Early in the last decade we argued in favor of the commodities sector with an emphasis on the shares of companies that produced raw materials. We wrote a number of positive articles on gold prices although much of our focus was on copper and the base metals miners. The gist of the argument was that the raw materials sectors had been left behind by the bull market in financial asset prices and that over time this sector would catch up and fall back into line on a relative basis.

In hindsight, of course, it was a fair argument made at a reasonable point in time. We abandoned it far too early but after having made the same basic point a few hundred times in a row we moved off in search of something new to think and write about.

When the markets start to get more confusing than usual we tend to step backwards somewhat in search of perspective. When we wonder about the future trend for the dollar, the elevated levels of the bond market, and the relentless bull trend for gold prices it some times helps to view things over a longer-term time frame. So… that is where we start things off today.

Below we compare gold futures with the spread or difference between the price of the U.S. 30-year T-Bond futures and the U.S. Dollar Index (DXY).

The basic argument is that gold prices rise when the bond market is strong or when the dollar is weak. Gold prices tend to do very well when the bond market is strong AND the dollar is weak. Such has been the case for much of the past decade. The logical end for the bull market run for gold will likely occur around the time that the bond market reaches some kind of peak and the dollar starts to firm.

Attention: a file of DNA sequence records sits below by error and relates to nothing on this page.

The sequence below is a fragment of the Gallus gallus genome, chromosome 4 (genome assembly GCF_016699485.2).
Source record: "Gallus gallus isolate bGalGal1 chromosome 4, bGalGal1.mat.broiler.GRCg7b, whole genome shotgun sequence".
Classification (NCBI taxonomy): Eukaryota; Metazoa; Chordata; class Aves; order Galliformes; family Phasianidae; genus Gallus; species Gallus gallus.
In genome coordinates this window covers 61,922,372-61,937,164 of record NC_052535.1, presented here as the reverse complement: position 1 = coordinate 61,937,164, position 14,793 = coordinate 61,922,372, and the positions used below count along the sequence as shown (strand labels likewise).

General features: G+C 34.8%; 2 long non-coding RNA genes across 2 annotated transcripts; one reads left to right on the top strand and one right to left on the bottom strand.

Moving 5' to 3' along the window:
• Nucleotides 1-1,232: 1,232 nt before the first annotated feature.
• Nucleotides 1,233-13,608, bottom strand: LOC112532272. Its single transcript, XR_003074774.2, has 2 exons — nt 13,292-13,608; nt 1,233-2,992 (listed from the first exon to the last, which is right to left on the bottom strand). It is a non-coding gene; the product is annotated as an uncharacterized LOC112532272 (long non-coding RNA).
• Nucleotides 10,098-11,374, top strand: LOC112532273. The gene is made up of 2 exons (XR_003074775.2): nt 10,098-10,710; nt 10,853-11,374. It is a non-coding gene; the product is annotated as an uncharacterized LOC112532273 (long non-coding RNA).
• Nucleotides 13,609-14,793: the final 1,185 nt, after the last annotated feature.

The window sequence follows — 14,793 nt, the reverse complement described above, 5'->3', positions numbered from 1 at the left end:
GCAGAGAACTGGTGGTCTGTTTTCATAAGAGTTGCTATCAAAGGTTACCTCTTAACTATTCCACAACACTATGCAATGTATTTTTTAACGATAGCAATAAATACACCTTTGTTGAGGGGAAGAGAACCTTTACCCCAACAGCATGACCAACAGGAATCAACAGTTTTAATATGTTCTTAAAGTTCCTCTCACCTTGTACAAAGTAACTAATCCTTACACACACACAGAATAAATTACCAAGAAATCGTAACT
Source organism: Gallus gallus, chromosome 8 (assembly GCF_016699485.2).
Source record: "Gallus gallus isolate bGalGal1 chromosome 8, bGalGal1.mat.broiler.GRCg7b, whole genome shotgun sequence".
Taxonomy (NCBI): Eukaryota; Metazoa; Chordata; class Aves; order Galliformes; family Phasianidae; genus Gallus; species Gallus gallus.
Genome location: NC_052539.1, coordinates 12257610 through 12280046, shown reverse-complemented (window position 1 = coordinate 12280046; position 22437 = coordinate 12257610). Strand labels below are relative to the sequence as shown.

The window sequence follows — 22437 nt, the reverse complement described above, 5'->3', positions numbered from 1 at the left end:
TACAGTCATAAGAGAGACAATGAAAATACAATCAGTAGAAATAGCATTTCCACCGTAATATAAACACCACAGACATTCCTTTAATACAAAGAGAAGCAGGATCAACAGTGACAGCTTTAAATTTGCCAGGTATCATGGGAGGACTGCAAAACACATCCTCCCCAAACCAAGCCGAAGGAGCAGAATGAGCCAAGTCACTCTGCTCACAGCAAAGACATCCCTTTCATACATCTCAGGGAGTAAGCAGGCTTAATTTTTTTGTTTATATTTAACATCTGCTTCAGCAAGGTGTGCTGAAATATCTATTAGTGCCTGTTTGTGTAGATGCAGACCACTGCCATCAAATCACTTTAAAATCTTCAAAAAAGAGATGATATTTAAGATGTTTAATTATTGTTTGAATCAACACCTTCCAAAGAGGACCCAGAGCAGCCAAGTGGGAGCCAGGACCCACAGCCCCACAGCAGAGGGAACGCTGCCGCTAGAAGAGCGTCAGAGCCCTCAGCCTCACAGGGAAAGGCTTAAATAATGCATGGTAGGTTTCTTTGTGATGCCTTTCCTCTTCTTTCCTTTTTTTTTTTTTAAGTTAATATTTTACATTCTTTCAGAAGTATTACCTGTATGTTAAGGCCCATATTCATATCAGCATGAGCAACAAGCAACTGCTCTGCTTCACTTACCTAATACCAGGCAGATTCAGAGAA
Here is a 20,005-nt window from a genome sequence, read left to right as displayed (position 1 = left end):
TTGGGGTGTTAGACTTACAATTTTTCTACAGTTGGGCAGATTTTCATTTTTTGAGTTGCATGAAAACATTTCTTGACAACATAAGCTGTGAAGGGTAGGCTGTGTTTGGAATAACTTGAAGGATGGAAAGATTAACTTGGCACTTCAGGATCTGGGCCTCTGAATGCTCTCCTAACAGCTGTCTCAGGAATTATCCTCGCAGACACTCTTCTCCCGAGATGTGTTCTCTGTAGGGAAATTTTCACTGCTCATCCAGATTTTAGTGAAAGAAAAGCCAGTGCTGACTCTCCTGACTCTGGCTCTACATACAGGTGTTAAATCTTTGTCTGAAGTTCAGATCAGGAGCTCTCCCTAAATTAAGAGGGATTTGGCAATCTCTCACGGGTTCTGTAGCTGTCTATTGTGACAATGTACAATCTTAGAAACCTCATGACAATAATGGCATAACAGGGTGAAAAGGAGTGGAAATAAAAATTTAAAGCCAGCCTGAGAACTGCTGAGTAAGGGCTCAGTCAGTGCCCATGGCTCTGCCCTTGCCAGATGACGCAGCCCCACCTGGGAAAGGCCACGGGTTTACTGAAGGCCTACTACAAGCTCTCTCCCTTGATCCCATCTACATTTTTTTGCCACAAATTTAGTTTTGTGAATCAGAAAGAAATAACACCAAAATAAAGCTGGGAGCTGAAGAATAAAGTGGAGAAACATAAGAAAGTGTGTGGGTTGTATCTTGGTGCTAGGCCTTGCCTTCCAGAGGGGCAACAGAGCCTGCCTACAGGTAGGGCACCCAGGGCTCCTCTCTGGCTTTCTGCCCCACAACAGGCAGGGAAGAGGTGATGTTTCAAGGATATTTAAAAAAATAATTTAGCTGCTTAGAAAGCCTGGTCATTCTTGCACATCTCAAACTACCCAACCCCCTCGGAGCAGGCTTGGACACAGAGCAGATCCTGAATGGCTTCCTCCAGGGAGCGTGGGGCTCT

Yet… are gold prices really that high? The chart at bottom right shows the ratio between the U.S. 30-year T-Bond futures and gold prices from 1981 to the present time frame.

In 1981 the TBond’s price was roughly 10% of the price of gold. Over the next two decades the ratio rose until the TBond was close to 40% of the gold price and after close to ten years of strong commodity prices we find the ratio back at its original starting point. After 20 years of financial asset price strength the markets have pushed commodity prices higher on a relative basis.




Equity/Bond Markets

The chart just below compares the S&P 500 Index (SPX) with the yield spread between 10-year and 3-month Treasuries.

The argument yesterday was that the SPX had rallied up with the yield spread and that the spread had failed at or near the 25-day e.m.a. line on  number of occasions in recent months. That is essentially what happened yesterday as the equity markets backed down in the face of strong and rising bond prices. To really turn the trend the yield spread is going to have to continue to resolve higher.

Further below is a view of the SPX and the ratio between copper futures and the U.S. 30-year T-Bond futures.

The idea here is that the SPX is trading very closely with the ratio between copper and the TBonds. Yesterday copper was lower while the bond market was higher in price which led to weakness for equities.

Short-term the SPX will have to get above the trend line cutting through the highs from April and August.

Last is a somewhat strange comparison. We show Intel (INTC) from  2004 and Alcoa from 2010.

The thought is that the SPX turned higher in March of 2003 and March of 2009. The cyclical correction that carried the tech sector lower through the first nine months of 2004 appears similar to the correction that has worked on Alcoa since the beginning of 2010. The point? The techs (Intel) lagged the cyclical recovery coming out of 2004 and it may be that sectors such as aluminum (and energy) may be laggards coming out of 2010.